The S&P 500 Telecommunications Services Index’s price- earnings ratio climbed 43 percent higher than the entire market’s valuation in October, the most since 2001. The MSCI World Utilities Sector Index began 2012 with a valuation 87 percent higher than the broader index. Between 1995 and September 2011, the group’s price-earnings ratio was 23 percent below the MSCI World Index’s on average.

Looking for Yield

“People were gravitating to dividend yields,” said Paulin, whose firm, a unit of Western & Southern Financial Group Inc., oversees $8.4 billion. “If things don’t work out from price appreciation in the short term, at least I get a 3, 4, 5 percent dividend yield. People bid up prices for dividend stocks.”

The jump in so-called cyclical stocks won’t continue all year, said John Wilson, a money manager at Sprott Inc., which oversaw about C$9.1 billion ($9.1 billion) as of Jan. 9. He’s planning to buy U.S. health-care companies because they sell products people have trouble giving up and aren’t as expensive versus earnings as utilities and the consumer-staples group.

‘More Difficult’

“The economy will be more difficult than people expect,” he said during an interview in Toronto. “Europe will weigh more on the economy than people think. That’s going to mean that companies that have visibility in their earnings and recurring revenue streams are likely to do better than those that are more cyclically oriented.”

The shift to riskier industries began as economic data improved. U.S. housing starts advanced to a 19-month high in November. The unemployment rate fell 0.2 percentage point for three straight months through January, the first time since 1984 that it dropped that much for so long. Bloomberg’s Consumer Comfort Index, based on a survey of U.S. consumers, increased the most in five years in the fourth quarter after retreating to near a record low.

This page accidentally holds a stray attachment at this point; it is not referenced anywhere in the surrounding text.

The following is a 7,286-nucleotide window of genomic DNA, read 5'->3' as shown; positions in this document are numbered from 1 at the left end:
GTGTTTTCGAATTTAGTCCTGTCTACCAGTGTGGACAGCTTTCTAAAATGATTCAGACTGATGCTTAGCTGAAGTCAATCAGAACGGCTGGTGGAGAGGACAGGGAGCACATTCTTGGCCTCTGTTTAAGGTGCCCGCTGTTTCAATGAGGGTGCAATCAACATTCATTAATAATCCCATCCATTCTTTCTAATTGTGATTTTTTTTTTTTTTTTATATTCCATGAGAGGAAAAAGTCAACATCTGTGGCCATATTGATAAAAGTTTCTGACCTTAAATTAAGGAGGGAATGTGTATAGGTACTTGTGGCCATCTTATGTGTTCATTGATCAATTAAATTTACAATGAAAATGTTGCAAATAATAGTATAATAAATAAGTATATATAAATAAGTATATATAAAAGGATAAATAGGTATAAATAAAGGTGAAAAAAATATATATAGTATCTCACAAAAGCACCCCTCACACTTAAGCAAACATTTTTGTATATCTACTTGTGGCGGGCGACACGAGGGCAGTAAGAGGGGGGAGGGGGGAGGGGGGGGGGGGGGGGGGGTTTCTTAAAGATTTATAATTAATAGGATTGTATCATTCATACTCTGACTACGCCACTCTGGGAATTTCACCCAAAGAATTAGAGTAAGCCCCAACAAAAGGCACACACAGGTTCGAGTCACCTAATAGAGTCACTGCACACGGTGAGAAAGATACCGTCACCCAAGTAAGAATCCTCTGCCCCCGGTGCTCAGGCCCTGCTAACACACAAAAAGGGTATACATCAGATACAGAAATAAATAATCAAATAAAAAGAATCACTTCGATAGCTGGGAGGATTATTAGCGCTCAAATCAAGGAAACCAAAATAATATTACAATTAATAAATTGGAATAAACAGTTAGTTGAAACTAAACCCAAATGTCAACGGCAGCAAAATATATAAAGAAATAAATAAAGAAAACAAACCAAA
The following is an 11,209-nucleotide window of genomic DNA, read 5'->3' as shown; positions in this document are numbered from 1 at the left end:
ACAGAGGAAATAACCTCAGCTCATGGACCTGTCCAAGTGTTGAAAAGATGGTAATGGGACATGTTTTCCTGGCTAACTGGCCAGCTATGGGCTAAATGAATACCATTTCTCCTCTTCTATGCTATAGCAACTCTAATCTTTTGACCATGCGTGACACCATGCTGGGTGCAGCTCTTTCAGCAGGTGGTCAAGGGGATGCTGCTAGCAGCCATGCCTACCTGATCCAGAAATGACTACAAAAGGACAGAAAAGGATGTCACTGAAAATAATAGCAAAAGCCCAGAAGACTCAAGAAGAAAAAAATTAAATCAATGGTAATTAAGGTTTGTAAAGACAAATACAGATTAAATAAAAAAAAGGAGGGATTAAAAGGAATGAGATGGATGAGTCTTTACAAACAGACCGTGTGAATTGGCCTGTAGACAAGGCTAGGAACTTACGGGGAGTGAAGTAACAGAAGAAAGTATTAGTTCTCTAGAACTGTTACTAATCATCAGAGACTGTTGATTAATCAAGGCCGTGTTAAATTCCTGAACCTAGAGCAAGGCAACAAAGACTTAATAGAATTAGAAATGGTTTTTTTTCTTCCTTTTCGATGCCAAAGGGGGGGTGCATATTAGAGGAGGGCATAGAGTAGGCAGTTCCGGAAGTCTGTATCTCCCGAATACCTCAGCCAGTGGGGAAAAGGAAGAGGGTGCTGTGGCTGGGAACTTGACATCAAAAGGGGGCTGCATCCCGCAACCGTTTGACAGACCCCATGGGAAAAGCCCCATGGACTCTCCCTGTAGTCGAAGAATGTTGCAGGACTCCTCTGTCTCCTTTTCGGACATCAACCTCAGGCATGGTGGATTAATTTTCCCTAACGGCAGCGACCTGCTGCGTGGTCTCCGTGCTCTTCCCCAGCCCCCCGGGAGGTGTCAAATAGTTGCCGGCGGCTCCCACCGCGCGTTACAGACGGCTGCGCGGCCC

“There’s been a glimmer of hope,” David J. Winters, the manager of the $1.43 billion Wintergreen Fund, said in a telephone interview from Mountain Lakes, New Jersey. The fund has beaten 99 percent of other funds in its category in the last five years, according to data compiled by Bloomberg. “People looked at unemployment improving and are afraid of being left out of the rush.”

Financials, Consumer Stocks

Myles Zyblock, the chief institutional strategist at Royal Bank of Canada in Toronto, raised his rating on U.S. financial stocks to “overweight” from “market weight” and cut his view on consumer staples to “market weight,” citing economic growth in a note yesterday to clients.

Dow Jones Industrial Average companies that posted the nine biggest gains this year declined in 2011, including cyclical companies such as Bank of America Corp., Caterpillar Inc. and Alcoa Inc.

“Investors are rotating back to stocks that are going to benefit from economic growth,” Eric Mintz, who helps oversee about $7 billion at Eagle Asset Management in St. Petersburg, Florida, said in a telephone interview. His firm favors software makers. “It’s important to have leadership from this group in a bull market.”

To contact the reporter on this story: Matt Walcoff in Toronto at mwalcoff1@bloomberg.net

To contact the editor responsible for this story: Nick Baker at nbaker7@bloomberg.net